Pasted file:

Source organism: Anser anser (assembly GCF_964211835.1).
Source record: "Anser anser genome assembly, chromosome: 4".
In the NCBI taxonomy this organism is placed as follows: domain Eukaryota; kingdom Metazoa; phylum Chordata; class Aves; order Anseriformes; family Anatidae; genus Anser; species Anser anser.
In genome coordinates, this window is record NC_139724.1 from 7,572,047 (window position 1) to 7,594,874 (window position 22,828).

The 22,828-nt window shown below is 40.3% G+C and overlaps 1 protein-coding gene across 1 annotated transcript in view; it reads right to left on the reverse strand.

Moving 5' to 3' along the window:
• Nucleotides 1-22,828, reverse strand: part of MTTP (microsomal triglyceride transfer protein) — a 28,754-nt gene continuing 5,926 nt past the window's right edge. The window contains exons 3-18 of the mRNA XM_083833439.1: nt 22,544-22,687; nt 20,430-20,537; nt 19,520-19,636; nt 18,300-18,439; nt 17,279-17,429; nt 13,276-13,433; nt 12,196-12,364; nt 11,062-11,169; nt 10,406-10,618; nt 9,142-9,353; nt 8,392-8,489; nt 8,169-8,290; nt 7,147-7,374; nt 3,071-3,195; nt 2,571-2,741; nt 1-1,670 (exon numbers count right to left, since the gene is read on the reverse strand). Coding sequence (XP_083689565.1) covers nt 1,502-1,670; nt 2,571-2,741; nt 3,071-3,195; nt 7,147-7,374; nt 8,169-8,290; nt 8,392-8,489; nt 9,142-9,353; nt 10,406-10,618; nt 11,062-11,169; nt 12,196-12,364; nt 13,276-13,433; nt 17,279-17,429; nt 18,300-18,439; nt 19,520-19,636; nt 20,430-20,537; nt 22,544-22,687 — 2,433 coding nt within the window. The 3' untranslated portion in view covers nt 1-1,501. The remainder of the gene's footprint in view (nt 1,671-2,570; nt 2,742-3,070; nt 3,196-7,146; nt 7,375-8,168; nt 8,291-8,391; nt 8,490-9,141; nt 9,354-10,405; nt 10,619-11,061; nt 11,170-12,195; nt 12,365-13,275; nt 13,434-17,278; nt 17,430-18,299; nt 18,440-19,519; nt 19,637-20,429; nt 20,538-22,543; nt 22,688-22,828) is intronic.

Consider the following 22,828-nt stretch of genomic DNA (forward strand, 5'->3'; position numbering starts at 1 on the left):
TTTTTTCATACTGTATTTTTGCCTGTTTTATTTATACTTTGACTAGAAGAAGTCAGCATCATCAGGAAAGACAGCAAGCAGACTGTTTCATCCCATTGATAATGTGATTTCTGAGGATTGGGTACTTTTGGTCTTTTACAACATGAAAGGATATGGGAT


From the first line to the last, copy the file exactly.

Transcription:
Source organism: Anser anser (assembly GCF_964211835.1).
Source record: "Anser anser genome assembly, chromosome: 4".
In the NCBI taxonomy this organism is placed as follows: domain Eukaryota; kingdom Metazoa; phylum Chordata; class Aves; order Anseriformes; family Anatidae; genus Anser; species Anser anser.
In genome coordinates, this window is record NC_139724.1 from 7,572,047 (window position 1) to 7,594,874 (window position 22,828).

The 22,828-nt window shown below is 40.3% G+C and overlaps 1 protein-coding gene across 1 annotated transcript in view; it reads right to left on the reverse strand.

Moving 5' to 3' along the window:
• Nucleotides 1-22,828, reverse strand: part of MTTP (microsomal triglyceride transfer protein) — a 28,754-nt gene continuing 5,926 nt past the window's right edge. The window contains exons 3-18 of the mRNA XM_083833439.1: nt 22,544-22,687; nt 20,430-20,537; nt 19,520-19,636; nt 18,300-18,439; nt 17,279-17,429; nt 13,276-13,433; nt 12,196-12,364; nt 11,062-11,169; nt 10,406-10,618; nt 9,142-9,353; nt 8,392-8,489; nt 8,169-8,290; nt 7,147-7,374; nt 3,071-3,195; nt 2,571-2,741; nt 1-1,670 (exon numbers count right to left, since the gene is read on the reverse strand). Coding sequence (XP_083689565.1) covers nt 1,502-1,670; nt 2,571-2,741; nt 3,071-3,195; nt 7,147-7,374; nt 8,169-8,290; nt 8,392-8,489; nt 9,142-9,353; nt 10,406-10,618; nt 11,062-11,169; nt 12,196-12,364; nt 13,276-13,433; nt 17,279-17,429; nt 18,300-18,439; nt 19,520-19,636; nt 20,430-20,537; nt 22,544-22,687 — 2,433 coding nt within the window. The 3' untranslated portion in view covers nt 1-1,501. The remainder of the gene's footprint in view (nt 1,671-2,570; nt 2,742-3,070; nt 3,196-7,146; nt 7,375-8,168; nt 8,291-8,391; nt 8,490-9,141; nt 9,354-10,405; nt 10,619-11,061; nt 11,170-12,195; nt 12,365-13,275; nt 13,434-17,278; nt 17,430-18,299; nt 18,440-19,519; nt 19,637-20,429; nt 20,538-22,543; nt 22,688-22,828) is intronic.

Consider the following 22,828-nt stretch of genomic DNA (forward strand, 5'->3'; position numbering starts at 1 on the left):
TTTTTTCATACTGTATTTTTGCCTGTTTTATTTATACTTTGACTAGAAGAAGTCAGCATCATCAGGAAAGACAGCAAGCAGACTGTTTCATCCCATTGATAATGTGATTTCTGAGGATTGGGTACTTTTGGTCTTTTACAACATGAAAGGATATGGGAT